The Liberty BASIC Wire Frame Library

Tomas P Nally - steelweaver52 steelweaver52

Chapter 3: Version 1.0 of the Wire Frame Library Is On The Horizon

This third article of the Liberty BASIC Wire Frame Library series originally appeared in the Liberty BASIC Newsletter, Issue #136. It is reprinted here with the permission of the author.

Again, What the Heck is LBWF?

The Liberty BASIC Wire Frame Library (LBWF) is a collection of 50 functions written with native Liberty BASIC commands which allow Liberty BASIC programmers to easily create and manipulate images of three-dimensional wire frame objects. A wire frame object is an object whose edges are visible, but whose surfaces are transparent. A wire frame cube looks like a cube made from the wire of a coat hanger.

LBWF was first introduced in this article in the Liberty BASIC Newsletter, Issue 134 and can be viewed here as Chapter 1: Introducing the Liberty BASIC Wire Frame Library. The original release of the library was designated 0.5. One month later, I released version 0.6 with Liberty BASIC Newsletter, Issue 135. That article can be viewed here as well at Chapter 2: The Liberty BASIC Wire Frame Library - Version 0.6.

Through version 0.6, LBWF offered nine different primite objects; the ability to hide objects; the ability to move and rotate objects about three different axes; and the ability to assign objects to custom groups, and to manipulate objects based on their group identity.

The purpose of this article is to let you know what to expect when Version 1.0 debuts within the next few versions of the newsletters.

What's To Expect With LBWF Version 1.0?

One thing that I've decided with the release of version 1.0 is to give the library a "friendly name" in addition to its formal name. It's formal name will remain The Liberty BASIC Wire Frame Library Version 1.0. The friendly name will simply be Wire 1.0. I like it because it's easy, simple, and enables us to discuss the library without typing capital L, capital B, capital W, capital F...

More importantly, Wire 1.0 will have two new interesting functions. The first function will allow programmers to create complex objects. It is called, well, FF.LBWF.CreateComplexObject(). A complex object can be thought of as anything other than the nine primitive, standard objects that are part of basic Wire 1.0. To create a complex object, the user will have to create the data for the object in an external ascii file. Then, the function will read the data, and store the information in Wire's internal database.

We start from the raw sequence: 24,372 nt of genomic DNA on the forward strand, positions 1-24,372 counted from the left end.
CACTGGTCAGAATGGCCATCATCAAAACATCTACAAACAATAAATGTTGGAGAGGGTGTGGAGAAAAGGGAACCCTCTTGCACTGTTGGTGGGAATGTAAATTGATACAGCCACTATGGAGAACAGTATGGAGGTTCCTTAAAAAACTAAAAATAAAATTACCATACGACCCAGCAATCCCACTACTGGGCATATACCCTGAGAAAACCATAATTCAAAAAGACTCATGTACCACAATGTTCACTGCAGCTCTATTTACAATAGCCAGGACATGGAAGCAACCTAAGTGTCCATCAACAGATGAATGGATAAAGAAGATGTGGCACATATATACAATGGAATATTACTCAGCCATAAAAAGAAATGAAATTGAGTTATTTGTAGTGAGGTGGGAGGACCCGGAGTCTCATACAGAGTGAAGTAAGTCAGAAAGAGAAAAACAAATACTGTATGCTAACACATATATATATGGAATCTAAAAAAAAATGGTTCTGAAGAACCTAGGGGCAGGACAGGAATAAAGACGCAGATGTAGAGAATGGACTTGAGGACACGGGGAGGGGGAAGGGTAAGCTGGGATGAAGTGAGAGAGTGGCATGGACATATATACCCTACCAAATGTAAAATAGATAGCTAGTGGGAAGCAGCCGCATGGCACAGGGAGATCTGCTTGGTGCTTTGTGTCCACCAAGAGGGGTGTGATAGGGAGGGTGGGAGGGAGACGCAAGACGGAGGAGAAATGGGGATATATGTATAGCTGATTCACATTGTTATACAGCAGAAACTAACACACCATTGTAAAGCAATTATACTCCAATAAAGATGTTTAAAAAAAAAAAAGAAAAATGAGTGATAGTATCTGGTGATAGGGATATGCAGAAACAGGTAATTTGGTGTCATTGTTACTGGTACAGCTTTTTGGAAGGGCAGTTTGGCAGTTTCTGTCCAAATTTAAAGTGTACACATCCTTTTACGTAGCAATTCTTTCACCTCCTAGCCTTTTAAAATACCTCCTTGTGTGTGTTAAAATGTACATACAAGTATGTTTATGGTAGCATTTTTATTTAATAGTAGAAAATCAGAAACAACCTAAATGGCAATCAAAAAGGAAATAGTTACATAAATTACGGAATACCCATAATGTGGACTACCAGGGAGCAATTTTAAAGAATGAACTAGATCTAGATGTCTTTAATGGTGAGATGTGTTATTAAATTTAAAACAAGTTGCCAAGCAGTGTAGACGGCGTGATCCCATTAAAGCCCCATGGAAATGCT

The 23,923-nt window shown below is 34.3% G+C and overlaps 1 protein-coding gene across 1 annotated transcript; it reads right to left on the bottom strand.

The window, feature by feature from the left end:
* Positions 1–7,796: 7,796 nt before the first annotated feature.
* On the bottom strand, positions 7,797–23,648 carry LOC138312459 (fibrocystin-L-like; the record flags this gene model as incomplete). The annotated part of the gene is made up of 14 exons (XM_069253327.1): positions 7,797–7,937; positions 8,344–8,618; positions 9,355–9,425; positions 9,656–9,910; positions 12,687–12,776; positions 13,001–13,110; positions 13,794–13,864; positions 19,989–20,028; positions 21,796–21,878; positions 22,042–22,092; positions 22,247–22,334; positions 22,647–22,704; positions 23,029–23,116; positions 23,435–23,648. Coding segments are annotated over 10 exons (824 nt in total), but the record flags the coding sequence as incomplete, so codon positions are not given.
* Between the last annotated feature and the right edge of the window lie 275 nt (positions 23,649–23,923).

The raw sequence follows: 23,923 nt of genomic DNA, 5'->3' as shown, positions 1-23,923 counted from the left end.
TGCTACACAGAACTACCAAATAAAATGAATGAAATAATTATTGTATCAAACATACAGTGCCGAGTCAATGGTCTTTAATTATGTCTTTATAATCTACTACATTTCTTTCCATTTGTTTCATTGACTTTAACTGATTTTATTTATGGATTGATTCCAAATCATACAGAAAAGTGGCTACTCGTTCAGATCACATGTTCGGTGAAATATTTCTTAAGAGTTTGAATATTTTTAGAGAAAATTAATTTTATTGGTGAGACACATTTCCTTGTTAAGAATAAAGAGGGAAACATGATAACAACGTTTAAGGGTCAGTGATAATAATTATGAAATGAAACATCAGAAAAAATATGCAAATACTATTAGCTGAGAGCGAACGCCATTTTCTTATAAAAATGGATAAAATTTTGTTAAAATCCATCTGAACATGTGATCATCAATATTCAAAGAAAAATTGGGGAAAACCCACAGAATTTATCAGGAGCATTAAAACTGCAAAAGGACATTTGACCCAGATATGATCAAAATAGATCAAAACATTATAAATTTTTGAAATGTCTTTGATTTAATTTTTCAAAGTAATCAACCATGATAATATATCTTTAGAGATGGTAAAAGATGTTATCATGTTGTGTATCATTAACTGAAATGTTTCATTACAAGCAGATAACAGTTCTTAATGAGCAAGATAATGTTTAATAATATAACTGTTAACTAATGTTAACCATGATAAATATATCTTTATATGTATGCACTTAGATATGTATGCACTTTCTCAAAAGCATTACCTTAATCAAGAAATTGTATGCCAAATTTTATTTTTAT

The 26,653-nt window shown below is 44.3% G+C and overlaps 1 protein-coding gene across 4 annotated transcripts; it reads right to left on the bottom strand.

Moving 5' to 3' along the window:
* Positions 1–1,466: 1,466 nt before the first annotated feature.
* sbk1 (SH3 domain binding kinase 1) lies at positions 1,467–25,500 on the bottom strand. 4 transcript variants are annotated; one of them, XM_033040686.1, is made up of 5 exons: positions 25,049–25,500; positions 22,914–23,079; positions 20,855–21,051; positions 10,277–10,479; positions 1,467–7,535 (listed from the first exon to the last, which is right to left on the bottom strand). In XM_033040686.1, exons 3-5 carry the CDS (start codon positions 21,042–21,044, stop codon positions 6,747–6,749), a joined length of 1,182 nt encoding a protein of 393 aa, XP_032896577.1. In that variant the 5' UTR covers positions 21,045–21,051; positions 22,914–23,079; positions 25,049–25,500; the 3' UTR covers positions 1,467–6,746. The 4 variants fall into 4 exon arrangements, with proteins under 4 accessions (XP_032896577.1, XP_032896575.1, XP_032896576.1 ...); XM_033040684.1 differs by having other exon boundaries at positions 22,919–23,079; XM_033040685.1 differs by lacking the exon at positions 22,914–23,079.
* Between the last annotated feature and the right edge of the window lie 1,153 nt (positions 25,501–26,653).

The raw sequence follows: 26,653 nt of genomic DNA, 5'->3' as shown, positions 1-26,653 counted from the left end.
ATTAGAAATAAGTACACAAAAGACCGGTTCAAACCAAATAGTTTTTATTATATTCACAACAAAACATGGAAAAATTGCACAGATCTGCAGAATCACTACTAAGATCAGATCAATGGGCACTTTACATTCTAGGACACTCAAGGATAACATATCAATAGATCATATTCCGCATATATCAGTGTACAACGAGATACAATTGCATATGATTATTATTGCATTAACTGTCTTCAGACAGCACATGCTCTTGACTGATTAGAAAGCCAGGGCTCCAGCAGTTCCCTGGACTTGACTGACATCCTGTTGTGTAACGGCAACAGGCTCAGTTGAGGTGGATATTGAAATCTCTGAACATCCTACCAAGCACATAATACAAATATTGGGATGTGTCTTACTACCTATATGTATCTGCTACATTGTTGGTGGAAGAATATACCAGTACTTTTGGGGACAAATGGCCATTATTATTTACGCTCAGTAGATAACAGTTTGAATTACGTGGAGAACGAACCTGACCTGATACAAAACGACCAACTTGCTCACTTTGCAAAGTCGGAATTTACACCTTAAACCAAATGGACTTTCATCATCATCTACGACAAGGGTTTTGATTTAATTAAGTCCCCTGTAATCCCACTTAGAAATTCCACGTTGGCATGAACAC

A spacecraft created with the help of the
complex object function

The second function is called FF.LBWF.RequestObjectNameFromXY$(). This function takes as input the x and y coordinates of a pixel in the graphic box where Wire's images are being displayed. It returns the name of the object which has a line which passes through (or near) that pixel.

Why is this particular function exciting? Because it will allow the user to select a 3D object by merely clicking on one of the lines that comprise the object. So, for example, by clicking on a 3D object, the user can make it spin in space, provided all the appropriate rotation functions are called.

At this time, Wire 1.0's functions are complete, but I've yet to develop an article that documents the new functions. Expect Wire 1.0 in Chapter 4.

Tom Nally

Chapter 1: The Liberty BASIC Wire Frame Library
Chapter 2: The Liberty BASIC Wire Frame Library - Version 0.6
Chapter 3: Version 1.0 of the Wire Frame Library is On the Horizon
Chapter 4: Wire 1.0 Released (Making Complex Objects With Wire
Chapter 5: Using Wire (Focusing on the FF.LBWF.RequestObjectNameFromXY$() Function)
Chapter 6: Using Wire (Strange Things, Reminders, and Tips)

Note: There were some minor editing changes made to this article from the original. These changes were made with the author's permission and do not alter the informational content of the article in any way. Specifically, references to issues of the Liberty BASIC Newsletters were changed to also include chapters. This change was made for the singular purpose of providing clarity and ease in navigating throughout these Liberty BASIC Programmer's Encyclopedia pages. - JanetTerra JanetTerra